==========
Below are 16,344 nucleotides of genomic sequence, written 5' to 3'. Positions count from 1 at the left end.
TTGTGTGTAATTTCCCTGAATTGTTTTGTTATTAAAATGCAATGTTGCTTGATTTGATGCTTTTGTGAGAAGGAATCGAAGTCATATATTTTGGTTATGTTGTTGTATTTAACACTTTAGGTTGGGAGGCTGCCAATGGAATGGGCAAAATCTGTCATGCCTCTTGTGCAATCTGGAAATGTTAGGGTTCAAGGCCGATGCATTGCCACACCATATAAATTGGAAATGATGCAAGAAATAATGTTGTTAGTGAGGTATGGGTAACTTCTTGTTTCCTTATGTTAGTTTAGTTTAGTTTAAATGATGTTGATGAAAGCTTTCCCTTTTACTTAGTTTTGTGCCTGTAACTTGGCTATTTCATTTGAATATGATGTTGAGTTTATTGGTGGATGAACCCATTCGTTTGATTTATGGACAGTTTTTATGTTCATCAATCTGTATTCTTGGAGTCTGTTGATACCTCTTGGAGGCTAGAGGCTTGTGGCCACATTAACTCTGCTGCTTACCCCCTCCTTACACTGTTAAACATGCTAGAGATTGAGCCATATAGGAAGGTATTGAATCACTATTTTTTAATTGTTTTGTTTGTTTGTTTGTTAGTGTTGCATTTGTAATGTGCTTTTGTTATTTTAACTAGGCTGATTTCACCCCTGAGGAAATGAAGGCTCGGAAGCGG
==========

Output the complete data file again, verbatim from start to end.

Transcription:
Below are 16,344 nucleotides of genomic sequence, written 5' to 3'. Positions count from 1 at the left end.
TTGTGTGTAATTTCCCTGAATTGTTTTGTTATTAAAATGCAATGTTGCTTGATTTGATGCTTTTGTGAGAAGGAATCGAAGTCATATATTTTGGTTATGTTGTTGTATTTAACACTTTAGGTTGGGAGGCTGCCAATGGAATGGGCAAAATCTGTCATGCCTCTTGTGCAATCTGGAAATGTTAGGGTTCAAGGCCGATGCATTGCCACACCATATAAATTGGAAATGATGCAAGAAATAATGTTGTTAGTGAGGTATGGGTAACTTCTTGTTTCCTTATGTTAGTTTAGTTTAGTTTAAATGATGTTGATGAAAGCTTTCCCTTTTACTTAGTTTTGTGCCTGTAACTTGGCTATTTCATTTGAATATGATGTTGAGTTTATTGGTGGATGAACCCATTCGTTTGATTTATGGACAGTTTTTATGTTCATCAATCTGTATTCTTGGAGTCTGTTGATACCTCTTGGAGGCTAGAGGCTTGTGGCCACATTAACTCTGCTGCTTACCCCCTCCTTACACTGTTAAACATGCTAGAGATTGAGCCATATAGGAAGGTATTGAATCACTATTTTTTAATTGTTTTGTTTGTTTGTTTGTTAGTGTTGCATTTGTAATGTGCTTTTGTTATTTTAACTAGGCTGATTTCACCCCTGAGGAAATGAAGGCTCGGAAGCGG